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It was a great Saturday enjoying our local community and celebrating with family! Happy 4th of July everyone! Anyone else take in a parade this year?

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Community, Life as a Veterinarian, Veterinary Health Topics

The Narrative of Veterinary Medicine

*Disclosure- I wrote this months ago and it sat…I was not quite ready for the world to read my thoughts. But I keep coming back to the purpose of story-telling in veterinary medicine. In our work, we gather and share hundreds of stories of our days working with patients and clients. *

Don’t we all just want to be heard?  I recently stumbled upon the topic of “Narrative Medicine”. It is a topic well recognized in human medicine and makings it entry into veterinary medicine. Narrative Medicine seeks to honor patient stories from a literary persepective. It goes beyond the medical interview and seeks to understand the psychosocial and spiritual perspective. In reviewing the whats and whys of Narrative Medicine I think it boils down to learning to listen…Doctor to Patient and Patient to Doctor.  In veterinary medicine it may be complicated by having a sentinent being with feelings of fear, pain, and happiness but no way to communicate in our language. So we rely on the stories of their caretakers.

Do you still remember the veterinarian you took your childhood pets to? You might still picture the waiting room or the smell of cleaning chemicals or pet odors. If you lived in a small town you likely had a relationship with your veterinary, pediatrician, and veterinarian. They knew our story and we knew theirs, for good or for bad. I still enjoy a small town feel and generally tight-knit community but veterinary medicine is changing as it evolves with increasing services and specialization. That connection and relationship has changed. The friendly, all knowing veterinarian down the street has changed.

Narrative medicine seeks to change that connection to a time of yesteryear where we knew each other beyond the exam room walls. So it goes that in our profession we complain about the numbness of repetition of vaccination after vaccination or the pain of compassion fatigue, the giving of yourself without thought for self-care and restoration. On an average full day I may talk to 20-30+ people in a day and some days I feel completely depleted and mentally gone.  My sanctuary is my home and my family and on those days of sanctuary I  prefer my days filled with casual togetherness and laughter, not words and demands. Those I converse with are carefully selected and the only outsider is the FedEx delivery man, delivering my mail order packages. The energy of the crowded stores, booming music, and bright lights can just be too much after a day of boisterous greetings, goodbyes, and the emotions of helping client’s pet thru disease and death. There is this balance of connection and relationship while maintaining a distance safe enough to prevent injury from the pains of the profession.


In our lives, we all seek meaning and to find our purpose. A wooden plaque with the words “If you love what you do, you’ll never work a day in your life” sits on my shelf as a reminder of finding passion and purpose. But some days are hard…it is hard to give another round of bad news, to share textbook of knowledge regarding a diagnosis starting slow then gaining momentum as the words spill out of my mouth. I see the facial expressions, some empty, sad, upset, angry, or just plain empty as the news hits their minds.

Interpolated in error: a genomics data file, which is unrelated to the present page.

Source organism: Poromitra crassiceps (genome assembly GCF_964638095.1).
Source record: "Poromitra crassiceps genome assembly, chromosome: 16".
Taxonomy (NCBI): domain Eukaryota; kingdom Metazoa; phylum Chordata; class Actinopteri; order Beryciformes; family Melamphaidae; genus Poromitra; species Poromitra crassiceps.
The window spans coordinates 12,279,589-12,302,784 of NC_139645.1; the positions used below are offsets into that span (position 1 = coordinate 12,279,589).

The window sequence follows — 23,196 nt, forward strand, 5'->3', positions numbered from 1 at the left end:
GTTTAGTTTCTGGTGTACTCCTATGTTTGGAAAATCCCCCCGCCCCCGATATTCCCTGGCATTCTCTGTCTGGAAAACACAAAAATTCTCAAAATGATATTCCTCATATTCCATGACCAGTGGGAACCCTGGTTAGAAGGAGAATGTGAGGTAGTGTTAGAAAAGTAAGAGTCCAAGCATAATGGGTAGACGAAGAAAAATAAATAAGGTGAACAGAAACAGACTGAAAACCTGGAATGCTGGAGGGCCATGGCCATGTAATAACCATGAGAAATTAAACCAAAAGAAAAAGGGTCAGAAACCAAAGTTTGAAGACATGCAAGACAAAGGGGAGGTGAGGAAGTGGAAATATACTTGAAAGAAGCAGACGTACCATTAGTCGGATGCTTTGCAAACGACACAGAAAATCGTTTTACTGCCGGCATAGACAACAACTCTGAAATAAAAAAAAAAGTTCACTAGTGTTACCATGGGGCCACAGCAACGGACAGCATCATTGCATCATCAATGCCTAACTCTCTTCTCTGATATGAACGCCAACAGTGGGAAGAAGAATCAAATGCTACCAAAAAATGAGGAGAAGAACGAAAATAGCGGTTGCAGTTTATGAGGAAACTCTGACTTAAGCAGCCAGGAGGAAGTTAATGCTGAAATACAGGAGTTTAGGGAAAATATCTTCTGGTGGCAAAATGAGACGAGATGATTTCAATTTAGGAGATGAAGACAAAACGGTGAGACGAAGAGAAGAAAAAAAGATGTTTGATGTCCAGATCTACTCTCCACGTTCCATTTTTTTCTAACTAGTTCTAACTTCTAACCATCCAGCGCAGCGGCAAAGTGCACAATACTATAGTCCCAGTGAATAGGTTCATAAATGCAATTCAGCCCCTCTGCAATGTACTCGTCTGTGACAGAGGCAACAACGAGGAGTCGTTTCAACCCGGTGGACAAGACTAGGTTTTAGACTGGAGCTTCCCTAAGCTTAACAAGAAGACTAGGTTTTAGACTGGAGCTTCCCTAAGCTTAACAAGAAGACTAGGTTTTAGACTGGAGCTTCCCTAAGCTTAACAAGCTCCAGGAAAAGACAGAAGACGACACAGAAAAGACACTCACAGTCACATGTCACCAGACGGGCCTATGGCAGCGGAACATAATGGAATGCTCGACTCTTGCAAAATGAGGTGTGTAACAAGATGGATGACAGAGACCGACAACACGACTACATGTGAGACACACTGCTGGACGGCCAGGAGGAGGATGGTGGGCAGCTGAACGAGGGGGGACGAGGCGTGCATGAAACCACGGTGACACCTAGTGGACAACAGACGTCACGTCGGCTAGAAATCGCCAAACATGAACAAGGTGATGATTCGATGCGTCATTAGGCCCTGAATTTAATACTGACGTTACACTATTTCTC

We celebrate the human-animal bond but what a gradient of affections. For some this pet right here, right now is all they have, their companion in life and for others it is as replaceable as the tires on their car and they grumble about the expense of doing so. For me to find purpose and enjoyment in this profession, I find myself needing to look past the signalment. Buddy is more than just a 2 year old neutered male, Golden Retriever. Buddy may well be the best friend to a 4 year old autistic boy and the one to whom it speaks. We celebrate that bond, the specialness of animals in our lives.


With narrative medicine, they look for words or phrases and don’t start with the checklist but ask the question “Why are you here today?”. It is a request to be invited into our patients or clients stories. For some clients I know the story of their pet followed over years, with chapters read here or there. The time they ate the garbage and had explosive diarrhea, the adjustment to the family when the new baby came. Each chapter strengthens the bond of the family and the pet. The most intimate invitation is often at the end of life.

At the end of life there is no longer a race against death, a need to win but an acceptance. For some it is just a dog or just a cat but for others I am one of the few that has read the story of this pet’s life, to understand its meaning and the bond that was shared. In that story, I have seen men fold over weeping for a pet when they didn’t shed a tear for a parent or the woman that holds her beloved pet lost to cancer and in that moment a flood of memories of the loss of her own mother too lost to cancer. I hold that invitation with great reverence.

So when you think of your childhood vet what do you remember? I sometimes ask myself how I want to be remembered. I can give a vaccine, diagnosis diabetes, or spay a cat but there is this deeper psychosocial aspect of veterinary medicine; that call to narrative medicine, where we understand the story behind the medicine.

As a helper and caretaker it can bring great frustration and even anger when I perceive I care more than the actual owner of a pet. In these moments narrative medicine calls for a more mindful detached compassion. One can quickly drown under the tidal waves of poor life choices, painful lives, or just plain indifference that some bring to the exam room.

So I ask “What brings you in today?” and realize mankind is this diverse, never fully understood complexity. We all bring our stories of youth, growth, adversity, sadness or joy when we meet in that exam room.

Narrative, story-telling…we are all connected by our stories. Story-telling and narrative has survived the centuries and though our world has changed, it all comes back to the connection and sharing of our stories.